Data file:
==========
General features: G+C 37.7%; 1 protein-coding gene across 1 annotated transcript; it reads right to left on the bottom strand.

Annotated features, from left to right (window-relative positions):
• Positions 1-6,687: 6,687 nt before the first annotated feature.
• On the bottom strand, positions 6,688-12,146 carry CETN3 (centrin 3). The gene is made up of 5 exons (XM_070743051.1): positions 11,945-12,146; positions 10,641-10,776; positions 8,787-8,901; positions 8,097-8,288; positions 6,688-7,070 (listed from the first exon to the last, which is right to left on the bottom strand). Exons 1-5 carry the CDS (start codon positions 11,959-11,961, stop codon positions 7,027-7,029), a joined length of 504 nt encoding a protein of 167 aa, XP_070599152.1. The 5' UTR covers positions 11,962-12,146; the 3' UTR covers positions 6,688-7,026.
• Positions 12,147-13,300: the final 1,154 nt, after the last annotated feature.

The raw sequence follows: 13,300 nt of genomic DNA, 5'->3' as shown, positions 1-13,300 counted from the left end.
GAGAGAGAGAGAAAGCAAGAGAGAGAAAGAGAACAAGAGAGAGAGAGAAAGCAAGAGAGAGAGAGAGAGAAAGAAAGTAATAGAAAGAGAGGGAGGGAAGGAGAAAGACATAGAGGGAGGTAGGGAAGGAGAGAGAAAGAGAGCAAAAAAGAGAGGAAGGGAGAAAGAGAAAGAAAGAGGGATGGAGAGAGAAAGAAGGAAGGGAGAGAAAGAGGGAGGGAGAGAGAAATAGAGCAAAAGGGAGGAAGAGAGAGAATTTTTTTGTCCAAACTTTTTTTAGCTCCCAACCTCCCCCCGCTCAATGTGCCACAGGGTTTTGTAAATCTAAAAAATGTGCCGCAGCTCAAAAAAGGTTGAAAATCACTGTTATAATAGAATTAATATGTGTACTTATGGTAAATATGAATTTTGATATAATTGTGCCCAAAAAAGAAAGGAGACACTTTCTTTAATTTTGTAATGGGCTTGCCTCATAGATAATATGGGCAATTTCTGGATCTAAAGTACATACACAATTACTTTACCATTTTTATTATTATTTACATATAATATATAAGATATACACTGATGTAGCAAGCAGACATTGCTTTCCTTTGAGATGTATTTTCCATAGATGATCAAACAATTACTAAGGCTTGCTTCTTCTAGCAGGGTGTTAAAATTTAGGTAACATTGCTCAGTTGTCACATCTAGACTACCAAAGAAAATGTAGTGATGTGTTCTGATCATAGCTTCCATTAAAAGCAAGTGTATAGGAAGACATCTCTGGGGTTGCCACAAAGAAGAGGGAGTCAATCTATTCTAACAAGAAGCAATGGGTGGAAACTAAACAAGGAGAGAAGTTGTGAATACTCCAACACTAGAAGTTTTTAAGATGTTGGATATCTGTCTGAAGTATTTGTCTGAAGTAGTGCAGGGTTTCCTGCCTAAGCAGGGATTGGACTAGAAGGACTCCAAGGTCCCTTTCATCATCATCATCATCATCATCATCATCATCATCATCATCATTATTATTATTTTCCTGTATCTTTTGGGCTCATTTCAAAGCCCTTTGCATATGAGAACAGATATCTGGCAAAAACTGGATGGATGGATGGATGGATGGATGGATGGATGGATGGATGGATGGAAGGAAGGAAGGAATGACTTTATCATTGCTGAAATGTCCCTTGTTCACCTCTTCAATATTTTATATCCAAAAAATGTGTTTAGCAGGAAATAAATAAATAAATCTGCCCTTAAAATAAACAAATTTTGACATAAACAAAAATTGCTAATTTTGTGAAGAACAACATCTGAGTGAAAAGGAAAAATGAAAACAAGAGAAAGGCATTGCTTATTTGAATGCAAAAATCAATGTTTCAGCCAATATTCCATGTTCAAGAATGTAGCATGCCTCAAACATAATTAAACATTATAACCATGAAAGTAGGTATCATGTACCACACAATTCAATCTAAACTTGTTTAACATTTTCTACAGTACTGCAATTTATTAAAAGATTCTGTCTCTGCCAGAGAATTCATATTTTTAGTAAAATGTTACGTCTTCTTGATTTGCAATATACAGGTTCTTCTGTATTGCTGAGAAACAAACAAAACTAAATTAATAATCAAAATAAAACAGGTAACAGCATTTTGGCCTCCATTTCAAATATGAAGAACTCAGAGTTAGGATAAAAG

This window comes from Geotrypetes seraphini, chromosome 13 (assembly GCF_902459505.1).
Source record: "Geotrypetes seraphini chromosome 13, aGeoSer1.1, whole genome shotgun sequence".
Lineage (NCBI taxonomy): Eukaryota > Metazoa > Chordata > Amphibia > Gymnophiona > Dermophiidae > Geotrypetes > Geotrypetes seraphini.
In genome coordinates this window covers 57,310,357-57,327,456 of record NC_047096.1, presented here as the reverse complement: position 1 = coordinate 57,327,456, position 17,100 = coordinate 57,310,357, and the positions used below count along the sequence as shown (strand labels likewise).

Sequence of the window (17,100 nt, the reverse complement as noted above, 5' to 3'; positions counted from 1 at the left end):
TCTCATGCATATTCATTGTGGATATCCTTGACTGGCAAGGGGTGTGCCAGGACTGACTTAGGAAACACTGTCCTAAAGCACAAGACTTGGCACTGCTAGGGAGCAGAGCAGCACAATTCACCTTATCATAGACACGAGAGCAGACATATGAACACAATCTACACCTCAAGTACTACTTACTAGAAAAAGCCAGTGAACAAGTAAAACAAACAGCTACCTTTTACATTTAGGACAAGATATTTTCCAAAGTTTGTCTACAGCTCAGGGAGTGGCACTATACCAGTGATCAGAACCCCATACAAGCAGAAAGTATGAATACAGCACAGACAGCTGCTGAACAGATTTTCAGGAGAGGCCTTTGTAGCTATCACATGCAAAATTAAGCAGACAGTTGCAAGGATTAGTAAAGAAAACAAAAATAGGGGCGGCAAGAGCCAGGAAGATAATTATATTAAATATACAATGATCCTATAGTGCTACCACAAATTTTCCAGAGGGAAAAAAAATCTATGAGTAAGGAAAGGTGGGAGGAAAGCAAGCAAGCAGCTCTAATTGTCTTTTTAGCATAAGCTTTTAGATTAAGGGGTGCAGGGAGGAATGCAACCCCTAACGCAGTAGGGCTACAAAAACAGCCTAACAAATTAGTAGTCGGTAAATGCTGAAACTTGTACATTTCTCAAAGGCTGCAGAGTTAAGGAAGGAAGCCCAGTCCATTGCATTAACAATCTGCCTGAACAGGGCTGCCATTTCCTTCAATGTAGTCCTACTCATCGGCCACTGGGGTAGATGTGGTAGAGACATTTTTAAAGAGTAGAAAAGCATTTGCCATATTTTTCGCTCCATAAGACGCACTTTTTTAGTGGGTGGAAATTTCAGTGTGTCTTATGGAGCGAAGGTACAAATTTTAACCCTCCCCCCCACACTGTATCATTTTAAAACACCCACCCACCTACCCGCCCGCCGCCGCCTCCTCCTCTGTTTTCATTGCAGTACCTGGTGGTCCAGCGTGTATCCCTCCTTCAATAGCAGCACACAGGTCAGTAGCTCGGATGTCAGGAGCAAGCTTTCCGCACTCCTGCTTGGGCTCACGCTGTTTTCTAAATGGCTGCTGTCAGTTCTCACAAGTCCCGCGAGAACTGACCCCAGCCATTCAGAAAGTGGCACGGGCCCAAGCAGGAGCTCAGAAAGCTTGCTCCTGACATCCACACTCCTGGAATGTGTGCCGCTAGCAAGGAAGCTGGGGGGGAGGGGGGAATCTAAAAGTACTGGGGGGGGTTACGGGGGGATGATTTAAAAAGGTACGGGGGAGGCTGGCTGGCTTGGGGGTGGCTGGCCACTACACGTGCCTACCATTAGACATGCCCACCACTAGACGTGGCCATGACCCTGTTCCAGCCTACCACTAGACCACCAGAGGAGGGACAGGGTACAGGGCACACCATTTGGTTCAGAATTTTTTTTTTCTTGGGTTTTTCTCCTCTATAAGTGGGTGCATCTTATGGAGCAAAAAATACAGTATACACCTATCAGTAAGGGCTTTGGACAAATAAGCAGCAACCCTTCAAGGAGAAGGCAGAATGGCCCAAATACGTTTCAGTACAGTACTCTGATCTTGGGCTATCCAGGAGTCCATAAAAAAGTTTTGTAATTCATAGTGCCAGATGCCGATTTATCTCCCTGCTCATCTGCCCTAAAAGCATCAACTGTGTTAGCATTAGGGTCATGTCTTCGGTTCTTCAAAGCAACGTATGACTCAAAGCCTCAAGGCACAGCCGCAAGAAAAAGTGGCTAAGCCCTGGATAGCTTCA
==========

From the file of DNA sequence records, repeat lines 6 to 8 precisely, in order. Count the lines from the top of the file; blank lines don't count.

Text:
The raw sequence follows: 13,300 nt of genomic DNA, 5'->3' as shown, positions 1-13,300 counted from the left end.
GAGAGAGAGAGAAAGCAAGAGAGAGAAAGAGAACAAGAGAGAGAGAGAAAGCAAGAGAGAGAGAGAGAGAAAGAAAGTAATAGAAAGAGAGGGAGGGAAGGAGAAAGACATAGAGGGAGGTAGGGAAGGAGAGAGAAAGAGAGCAAAAAAGAGAGGAAGGGAGAAAGAGAAAGAAAGAGGGATGGAGAGAGAAAGAAGGAAGGGAGAGAAAGAGGGAGGGAGAGAGAAATAGAGCAAAAGGGAGGAAGAGAGAGAATTTTTTTGTCCAAACTTTTTTTAGCTCCCAACCTCCCCCCGCTCAATGTGCCACAGGGTTTTGTAAATCTAAAAAATGTGCCGCAGCTCAAAAAAGGTTGAAAATCACTGTTATAATAGAATTAATATGTGTACTTATGGTAAATATGAATTTTGATATAATTGTGCCCAAAAAAGAAAGGAGACACTTTCTTTAATTTTGTAATGGGCTTGCCTCATAGATAATATGGGCAATTTCTGGATCTAAAGTACATACACAATTACTTTACCATTTTTATTATTATTTACATATAATATATAAGATATACACTGATGTAGCAAGCAGACATTGCTTTCCTTTGAGATGTATTTTCCATAGATGATCAAACAATTACTAAGGCTTGCTTCTTCTAGCAGGGTGTTAAAATTTAGGTAACATTGCTCAGTTGTCACATCTAGACTACCAAAGAAAATGTAGTGATGTGTTCTGATCATAGCTTCCATTAAAAGCAAGTGTATAGGAAGACATCTCTGGGGTTGCCACAAAGAAGAGGGAGTCAATCTATTCTAACAAGAAGCAATGGGTGGAAACTAAACAAGGAGAGAAGTTGTGAATACTCCAACACTAGAAGTTTTTAAGATGTTGGATATCTGTCTGAAGTATTTGTCTGAAGTAGTGCAGGGTTTCCTGCCTAAGCAGGGATTGGACTAGAAGGACTCCAAGGTCCCTTTCATCATCATCATCATCATCATCATCATCATCATCATCATCATTATTATTATTTTCCTGTATCTTTTGGGCTCATTTCAAAGCCCTTTGCATATGAGAACAGATATCTGGCAAAAACTGGATGGATGGATGGATGGATGGATGGATGGATGGATGGATGGATGGAAGGAAGGAAGGAATGACTTTATCATTGCTGAAATGTCCCTTGTTCACCTCTTCAATATTTTATATCCAAAAAATGTGTTTAGCAGGAAATAAATAAATAAATCTGCCCTTAAAATAAACAAATTTTGACATAAACAAAAATTGCTAATTTTGTGAAGAACAACATCTGAGTGAAAAGGAAAAATGAAAACAAGAGAAAGGCATTGCTTATTTGAATGCAAAAATCAATGTTTCAGCCAATATTCCATGTTCAAGAATGTAGCATGCCTCAAACATAATTAAACATTATAACCATGAAAGTAGGTATCATGTACCACACAATTCAATCTAAACTTGTTTAACATTTTCTACAGTACTGCAATTTATTAAAAGATTCTGTCTCTGCCAGAGAATTCATATTTTTAGTAAAATGTTACGTCTTCTTGATTTGCAATATACAGGTTCTTCTGTATTGCTGAGAAACAAACAAAACTAAATTAATAATCAAAATAAAACAGGTAACAGCATTTTGGCCTCCATTTCAAATATGAAGAACTCAGAGTTAGGATAAAAG

This window comes from Geotrypetes seraphini, chromosome 13 (assembly GCF_902459505.1).